Almost two years ago, in April 2013, I was one of 10-12 people that gave Pecha Kucha presentations at a Rochester Improvement Society event. It was a great event with lots of people talking about interesting projects. I discussed Young Lion. Two other speakers were Laura Fox and Ana Liss. Laura talked about Marty's Meats and the food truck movement. Ana presented on behalf of the Monroe County Young Democrats.
My memory of that night is that the three of us connected after the presentations and agreed we needed to know one another. We made plans for drinks. Then dinner. Then Sunday brunch at my house. And so on.
FOR THE LOVE OF CITIES
After one particularly beautiful late autumn night on the patio at Cure, we decided we needed to collaborate on a project. At the time, I was heavily influenced by Peter Kageyama's For the Love of Cities, which deconstructs what makes cities lovable and examines why we connect emotionally with some places and not others. And why that matters. Kageyama's ideas aligned with our philosophy behind Young Lion, and the book includes many stories of ordinary citizens who go beyond typical levels of citizenship and do extraordinary things for their places - not because they are paid to, but because of their desire to make things happen.
Laura, Ana and I agreed that Rochester has a strange allure, but it gets a bad rap. We aren't trying to ignore the disinvestment, blight and unemployment. But we decided that we needed to highlight the good things that are happening. We wanted to work on something that would help us all become more comfortable with and a little more open about how much we love our city.
Laura suggested a blog, like Philly Love Notes. Emma Fried-Cassorla, who started that project, writes that "there is too much in [Philadelphia] that is forgotten or overlooked. This site seeks to rediscover those places — to remind the city, and us, that it is loved."
Yes. That. Exactly.
Once we decided to do it, Rochester Love Notes came together pretty quickly. We each wrote the first three letters (here's mine), Ana's sister developed an adorable logo, we set up a Twitter and an Instagram account. And we started soliciting letters from our friends and colleagues.
We didn't have to wait long before we started getting submissions. I was delighted to find that strangers were writing to us. And the letters were better than I hoped they would be.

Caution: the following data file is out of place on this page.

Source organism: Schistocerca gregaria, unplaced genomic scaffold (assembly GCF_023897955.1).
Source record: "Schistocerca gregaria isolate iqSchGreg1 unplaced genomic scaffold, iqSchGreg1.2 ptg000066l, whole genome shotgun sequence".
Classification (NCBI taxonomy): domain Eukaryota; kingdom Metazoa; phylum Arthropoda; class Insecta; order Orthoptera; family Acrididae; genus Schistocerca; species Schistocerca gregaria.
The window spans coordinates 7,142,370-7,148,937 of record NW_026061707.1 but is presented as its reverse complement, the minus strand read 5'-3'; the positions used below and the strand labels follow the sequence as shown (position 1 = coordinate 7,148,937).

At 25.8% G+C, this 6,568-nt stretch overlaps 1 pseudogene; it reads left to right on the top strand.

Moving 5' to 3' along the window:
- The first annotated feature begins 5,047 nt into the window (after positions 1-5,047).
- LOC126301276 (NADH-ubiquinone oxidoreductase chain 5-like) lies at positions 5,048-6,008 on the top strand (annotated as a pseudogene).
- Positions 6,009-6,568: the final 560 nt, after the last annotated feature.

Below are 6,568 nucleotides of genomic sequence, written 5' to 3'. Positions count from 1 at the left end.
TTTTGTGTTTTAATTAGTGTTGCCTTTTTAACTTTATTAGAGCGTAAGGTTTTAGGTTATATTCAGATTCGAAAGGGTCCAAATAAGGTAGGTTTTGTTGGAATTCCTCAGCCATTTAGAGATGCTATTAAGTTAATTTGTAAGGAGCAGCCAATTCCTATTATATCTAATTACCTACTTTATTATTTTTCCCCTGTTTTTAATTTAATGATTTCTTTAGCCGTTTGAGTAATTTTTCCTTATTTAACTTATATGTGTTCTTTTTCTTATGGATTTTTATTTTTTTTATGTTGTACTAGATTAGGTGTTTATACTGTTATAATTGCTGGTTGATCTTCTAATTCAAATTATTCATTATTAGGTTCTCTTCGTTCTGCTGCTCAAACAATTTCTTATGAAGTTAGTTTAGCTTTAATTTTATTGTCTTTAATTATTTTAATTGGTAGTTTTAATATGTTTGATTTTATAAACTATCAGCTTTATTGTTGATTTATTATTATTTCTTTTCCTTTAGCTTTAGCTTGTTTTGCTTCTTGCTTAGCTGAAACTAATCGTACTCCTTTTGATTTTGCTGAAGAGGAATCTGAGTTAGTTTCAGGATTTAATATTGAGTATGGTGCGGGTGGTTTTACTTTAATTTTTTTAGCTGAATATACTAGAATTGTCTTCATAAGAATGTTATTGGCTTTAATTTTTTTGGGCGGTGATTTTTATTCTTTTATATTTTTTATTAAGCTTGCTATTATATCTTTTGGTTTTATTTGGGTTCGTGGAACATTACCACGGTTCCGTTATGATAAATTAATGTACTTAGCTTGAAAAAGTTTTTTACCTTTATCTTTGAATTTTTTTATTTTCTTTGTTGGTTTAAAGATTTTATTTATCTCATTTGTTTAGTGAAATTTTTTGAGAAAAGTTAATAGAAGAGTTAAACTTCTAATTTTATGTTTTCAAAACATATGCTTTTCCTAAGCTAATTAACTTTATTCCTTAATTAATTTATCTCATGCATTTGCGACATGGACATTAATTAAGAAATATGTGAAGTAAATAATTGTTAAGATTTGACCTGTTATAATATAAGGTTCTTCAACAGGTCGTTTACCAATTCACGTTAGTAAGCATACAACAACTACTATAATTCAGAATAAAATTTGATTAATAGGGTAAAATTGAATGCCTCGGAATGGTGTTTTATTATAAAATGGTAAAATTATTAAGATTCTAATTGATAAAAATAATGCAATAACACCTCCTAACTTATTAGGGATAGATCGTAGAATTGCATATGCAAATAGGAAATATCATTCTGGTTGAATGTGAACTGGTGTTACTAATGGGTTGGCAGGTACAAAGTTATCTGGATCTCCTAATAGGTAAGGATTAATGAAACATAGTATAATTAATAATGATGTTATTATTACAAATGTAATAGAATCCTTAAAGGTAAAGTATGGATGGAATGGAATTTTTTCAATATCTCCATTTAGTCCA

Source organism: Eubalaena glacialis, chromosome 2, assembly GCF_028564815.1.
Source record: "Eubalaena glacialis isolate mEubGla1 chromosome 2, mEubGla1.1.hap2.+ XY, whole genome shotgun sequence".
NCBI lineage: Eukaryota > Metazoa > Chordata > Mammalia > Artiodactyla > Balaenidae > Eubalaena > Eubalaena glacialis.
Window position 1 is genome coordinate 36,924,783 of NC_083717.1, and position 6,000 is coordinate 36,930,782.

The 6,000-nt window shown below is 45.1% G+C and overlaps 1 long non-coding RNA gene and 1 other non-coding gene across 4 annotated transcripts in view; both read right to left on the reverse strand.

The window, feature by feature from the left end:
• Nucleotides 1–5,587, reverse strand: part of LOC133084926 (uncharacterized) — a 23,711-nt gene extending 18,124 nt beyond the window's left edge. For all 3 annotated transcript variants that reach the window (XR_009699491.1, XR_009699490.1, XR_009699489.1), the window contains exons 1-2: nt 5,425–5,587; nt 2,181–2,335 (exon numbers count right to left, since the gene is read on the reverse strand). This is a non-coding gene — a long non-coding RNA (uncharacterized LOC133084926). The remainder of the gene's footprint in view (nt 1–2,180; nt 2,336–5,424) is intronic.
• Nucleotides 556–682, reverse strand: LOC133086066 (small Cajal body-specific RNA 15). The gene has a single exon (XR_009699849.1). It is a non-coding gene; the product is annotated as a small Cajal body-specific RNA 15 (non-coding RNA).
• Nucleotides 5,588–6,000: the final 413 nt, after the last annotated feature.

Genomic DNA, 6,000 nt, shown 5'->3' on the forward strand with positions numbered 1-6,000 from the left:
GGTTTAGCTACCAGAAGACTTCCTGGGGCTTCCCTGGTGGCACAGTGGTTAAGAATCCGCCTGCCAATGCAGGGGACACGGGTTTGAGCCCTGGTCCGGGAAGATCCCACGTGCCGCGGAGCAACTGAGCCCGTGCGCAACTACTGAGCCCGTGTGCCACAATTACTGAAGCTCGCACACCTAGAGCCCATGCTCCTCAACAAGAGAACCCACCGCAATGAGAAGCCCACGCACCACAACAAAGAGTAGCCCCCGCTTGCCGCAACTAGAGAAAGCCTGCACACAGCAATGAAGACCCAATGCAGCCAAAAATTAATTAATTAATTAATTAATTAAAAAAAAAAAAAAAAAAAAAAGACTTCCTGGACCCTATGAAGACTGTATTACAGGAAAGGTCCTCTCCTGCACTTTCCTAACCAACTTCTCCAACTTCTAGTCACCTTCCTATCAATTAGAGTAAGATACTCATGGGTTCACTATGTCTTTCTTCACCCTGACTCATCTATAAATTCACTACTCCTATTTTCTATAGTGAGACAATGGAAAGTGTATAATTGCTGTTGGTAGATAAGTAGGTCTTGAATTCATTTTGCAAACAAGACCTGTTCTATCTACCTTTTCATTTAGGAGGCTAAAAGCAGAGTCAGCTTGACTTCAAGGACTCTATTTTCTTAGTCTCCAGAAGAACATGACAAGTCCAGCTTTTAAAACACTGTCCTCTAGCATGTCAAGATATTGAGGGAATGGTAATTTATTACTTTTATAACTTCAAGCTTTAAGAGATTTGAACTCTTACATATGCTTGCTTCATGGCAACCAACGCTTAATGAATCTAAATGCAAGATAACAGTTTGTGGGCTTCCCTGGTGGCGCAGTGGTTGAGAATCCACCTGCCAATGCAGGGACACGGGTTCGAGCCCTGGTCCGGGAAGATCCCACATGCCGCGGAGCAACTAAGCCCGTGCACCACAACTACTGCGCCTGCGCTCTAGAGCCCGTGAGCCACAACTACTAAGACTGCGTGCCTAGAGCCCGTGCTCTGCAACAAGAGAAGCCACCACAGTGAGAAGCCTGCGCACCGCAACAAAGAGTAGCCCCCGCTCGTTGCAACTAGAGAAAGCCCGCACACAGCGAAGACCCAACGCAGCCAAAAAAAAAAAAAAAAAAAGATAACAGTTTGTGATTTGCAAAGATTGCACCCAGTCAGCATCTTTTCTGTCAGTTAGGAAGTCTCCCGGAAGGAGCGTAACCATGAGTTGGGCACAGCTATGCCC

Once we had momentum, the media noticed. Actually, truth be told, Ana made them notice. She is a #socialmediagenius.
We had a few news articles and television interviews.
Last summer, we organized a series called "Words on Walls" around the city using the industrial projector from Writers and Books. It was fun. I wrote a blog post about one of those.
We also realized that Rochester was missing some of her potential admirers (yes, she's a girl) with our electronic submission requirement. So we printed 250 postcards and dropped them around town. The postcards have been trickling in to our office at the public market. They always brighten me up.
Here is our most recent one, which inspired this blog post. Short and sweet.
Since we started the blog in September 2013, Ana took a job in Albany as an Empire Fellow with Governor Cuomo. Laura bought a house, started a rooftop farming business, got engaged (on the rooftop farm), adopted a puppy, and started a new job as Vice President of the Rochester Downtown Development Corporation. I'm always doing something.
I wish we had more time to devote to it, but nonetheless, our collection of notes continues to grow. (Maybe you have a story to share? Drop us a line.) And our connection over this project has remained. We make a point to have dinner every few months. We have a date coming up next month. Which always results in a new idea...